To me, a candidate whose worldview was shaped by Rand is exactly tantamount to a candidate whose worldview was shaped by Karl Marx. It should be disqualification unless it's clear that the candidate in question has completely broken from his past. Ayn Rand was a total nut.I disagree! Not on the nut part -- indeed, if you somehow missed Chait's excellent Ayn Rand essay, put aside some time and read it. Great piece.
But as far as the question of how terrible it is to find out that someone was overly enamored of Rand (or Marx) in college, I think Chait is wrong (and Ezra Klein is right). It's not as if someone whose "worldview was shaped" by Rand would wind up all goofy, just because Rand was, in the end, pretty much wrong about everything. If what someone takes away from a Rand flirtation (or, perhaps, an intense but short Rand infatuation) is an appreciation for individual autonomy and market economies...well, whatever one thinks of those beliefs, they're not beyond the pale of American political discourse. I don't think that sort of progression requires one to repudiate Rand.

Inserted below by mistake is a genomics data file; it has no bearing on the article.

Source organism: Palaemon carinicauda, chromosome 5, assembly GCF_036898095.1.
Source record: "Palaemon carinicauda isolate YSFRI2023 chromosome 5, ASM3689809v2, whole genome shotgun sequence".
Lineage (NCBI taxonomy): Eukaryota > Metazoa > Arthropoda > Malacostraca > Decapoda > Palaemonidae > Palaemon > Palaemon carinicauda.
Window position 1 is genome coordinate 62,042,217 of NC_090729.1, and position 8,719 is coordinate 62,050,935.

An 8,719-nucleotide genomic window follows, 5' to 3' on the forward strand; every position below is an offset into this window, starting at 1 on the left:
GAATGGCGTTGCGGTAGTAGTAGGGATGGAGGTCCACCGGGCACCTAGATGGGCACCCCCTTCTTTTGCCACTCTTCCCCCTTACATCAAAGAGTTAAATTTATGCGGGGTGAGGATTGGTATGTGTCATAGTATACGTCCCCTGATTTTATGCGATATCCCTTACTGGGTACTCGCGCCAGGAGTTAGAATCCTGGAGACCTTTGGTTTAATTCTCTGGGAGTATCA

(Marx? Well, Marx wasn't wrong about everything -- just economics and some wild, excessive rhetoric. After that, there's a lot of interesting albeit contested ideas. Again, if after a bit someone winds up taking away the idea that class matters in politics and that political systems are related to economic structure, or for that matter just gains some sympathy for the poor...once again, right or wrong, that doesn't make you goofy).
Much better is Matt Yglesias on Rand, the other day. Oh, and I should mention the context here, which is Greg Sargent's reporting on Rand Paul.